Ancient Egypt is an enigma with its architecture and engineering. Even today, experts all over the world marvel at the fact that the Egyptians were able to build monuments and structures such as pyramids, sphinxes, temples, and obelisks. Aside from the ones standing, the structures under the ground in Egypt are as fascinating. The Unfinished Obelisk in Aswan Region is one of those structures.
The unfinished obelisk is the largest known ancient obelisk and is located in the northern region of the stone quarries of ancient Egypt in Aswan, Egypt.
Obelisks have their places in various cultures in various fashions. However, historians consider ancient Egyptian obelisks the primary example of the tradition. In Ancient Egypt, obelisks had different purposes and functions. While most of them were monuments to Sun God Ra, the most-followed deity in Ancient Egypt, some celebrated kings and queens of Egypt.
The tallest Ancient Egypt obelisk is Lateran Obelisk which is 32 meters tall. If the Unfinished Obelisk were to be finished, it would be 10 meters tall than Lateran Obelisk.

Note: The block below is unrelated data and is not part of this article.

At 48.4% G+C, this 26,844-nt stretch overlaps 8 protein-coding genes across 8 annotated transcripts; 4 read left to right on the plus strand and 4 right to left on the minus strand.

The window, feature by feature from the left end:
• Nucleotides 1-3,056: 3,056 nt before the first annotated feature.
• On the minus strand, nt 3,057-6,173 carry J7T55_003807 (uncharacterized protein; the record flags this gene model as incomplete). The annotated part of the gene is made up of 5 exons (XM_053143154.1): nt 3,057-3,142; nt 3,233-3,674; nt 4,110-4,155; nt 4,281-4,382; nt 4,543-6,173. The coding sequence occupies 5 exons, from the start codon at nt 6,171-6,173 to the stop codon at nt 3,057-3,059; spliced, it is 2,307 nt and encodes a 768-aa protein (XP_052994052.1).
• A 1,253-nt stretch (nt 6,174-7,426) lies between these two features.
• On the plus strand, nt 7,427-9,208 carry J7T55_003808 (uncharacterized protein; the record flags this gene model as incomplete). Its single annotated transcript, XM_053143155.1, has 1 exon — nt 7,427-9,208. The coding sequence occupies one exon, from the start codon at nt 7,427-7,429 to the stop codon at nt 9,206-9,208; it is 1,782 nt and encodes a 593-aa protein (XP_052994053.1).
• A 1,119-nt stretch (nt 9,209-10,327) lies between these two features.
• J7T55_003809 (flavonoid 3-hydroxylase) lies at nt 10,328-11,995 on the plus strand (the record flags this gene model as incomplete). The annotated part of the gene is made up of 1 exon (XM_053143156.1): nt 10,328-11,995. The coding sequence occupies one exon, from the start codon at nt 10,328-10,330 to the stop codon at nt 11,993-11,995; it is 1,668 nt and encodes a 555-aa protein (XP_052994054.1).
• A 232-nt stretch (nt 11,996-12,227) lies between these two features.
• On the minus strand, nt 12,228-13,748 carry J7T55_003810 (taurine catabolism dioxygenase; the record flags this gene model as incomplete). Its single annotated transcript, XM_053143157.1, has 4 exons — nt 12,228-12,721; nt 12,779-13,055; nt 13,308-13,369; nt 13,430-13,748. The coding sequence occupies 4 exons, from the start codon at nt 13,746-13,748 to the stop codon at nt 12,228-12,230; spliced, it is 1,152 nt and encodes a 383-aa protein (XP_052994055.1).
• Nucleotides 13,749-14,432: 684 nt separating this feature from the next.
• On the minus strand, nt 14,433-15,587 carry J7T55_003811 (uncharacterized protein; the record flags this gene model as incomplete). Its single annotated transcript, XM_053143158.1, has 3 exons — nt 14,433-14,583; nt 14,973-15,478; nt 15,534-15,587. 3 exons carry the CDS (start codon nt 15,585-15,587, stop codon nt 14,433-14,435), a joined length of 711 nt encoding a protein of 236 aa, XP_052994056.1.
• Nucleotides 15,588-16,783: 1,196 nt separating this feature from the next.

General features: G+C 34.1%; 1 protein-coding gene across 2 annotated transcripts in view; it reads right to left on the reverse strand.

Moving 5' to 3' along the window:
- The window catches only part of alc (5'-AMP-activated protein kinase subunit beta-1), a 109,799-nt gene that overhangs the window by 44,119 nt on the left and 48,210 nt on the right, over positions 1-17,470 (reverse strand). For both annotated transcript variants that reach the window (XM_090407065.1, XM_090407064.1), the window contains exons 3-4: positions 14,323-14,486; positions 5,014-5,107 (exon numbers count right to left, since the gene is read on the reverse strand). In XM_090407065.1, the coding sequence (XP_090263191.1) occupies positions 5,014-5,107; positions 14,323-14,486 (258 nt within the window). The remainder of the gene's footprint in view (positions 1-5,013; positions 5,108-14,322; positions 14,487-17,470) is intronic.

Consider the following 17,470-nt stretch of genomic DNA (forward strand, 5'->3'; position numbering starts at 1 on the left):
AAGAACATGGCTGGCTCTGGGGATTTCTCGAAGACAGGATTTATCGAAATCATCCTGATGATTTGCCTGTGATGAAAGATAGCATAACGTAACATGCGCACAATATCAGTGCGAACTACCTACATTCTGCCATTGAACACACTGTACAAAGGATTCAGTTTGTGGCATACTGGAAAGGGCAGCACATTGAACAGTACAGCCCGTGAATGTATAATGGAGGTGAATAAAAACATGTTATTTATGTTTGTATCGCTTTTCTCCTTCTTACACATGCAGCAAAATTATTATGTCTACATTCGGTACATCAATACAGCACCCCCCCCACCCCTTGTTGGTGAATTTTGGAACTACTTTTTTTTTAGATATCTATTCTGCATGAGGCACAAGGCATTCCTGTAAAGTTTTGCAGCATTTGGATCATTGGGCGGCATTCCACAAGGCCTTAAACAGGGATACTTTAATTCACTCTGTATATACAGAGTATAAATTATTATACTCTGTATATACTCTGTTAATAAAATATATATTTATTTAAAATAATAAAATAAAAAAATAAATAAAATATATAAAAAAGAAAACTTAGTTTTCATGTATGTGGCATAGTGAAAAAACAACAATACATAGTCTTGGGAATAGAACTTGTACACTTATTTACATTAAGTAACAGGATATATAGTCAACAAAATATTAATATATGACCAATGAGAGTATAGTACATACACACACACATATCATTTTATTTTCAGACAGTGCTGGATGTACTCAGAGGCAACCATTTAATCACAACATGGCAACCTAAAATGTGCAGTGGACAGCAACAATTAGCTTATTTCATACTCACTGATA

The Unfinished Obelisk is 42 meters tall and weighs 1.200 tons. Aside from its size, the Unfinished Obelisk is also intriguing because of its age. The Obelisk is nearly 3.500 years old. Archeologists estimate that the female pharaoh Hatshepsut might have been the one who gave the order for its construction.
The reason why Obelisk is incomplete is that the Egyptians never lifted it up as the Obelisk never left the ground and stayed there for thousands of years. Of course, experts speculate about why the Obelisk stayed like that. Although there are many guesses, the most probable ones are that the Obelisk was either too big or too unstable to lift up.
The Unfinished Obelisk also provides insight into the techniques the Egyptians used to make obelisks. They did not actually build obelisks but instead carved them into rocks and then lifted them up. The Egyptians also used a stone called Dolerite balls to smooth the rock. After the carving, they would use wet wood to sever the carved rock from the ground.
Archeologists first studied the Unfinished Obelisk in the early 20th century. They realized that this was the largest monolith in all of Egypt. Considering its importance, even as an unfinished monument, Unesco put the obelisk on its heritage list to preserve it for the next generations in 1979.
Today, the Unfinished Obelisk is an open-air museum where people can visit and have a glimpse at one of the most important ancient monuments in Egypt.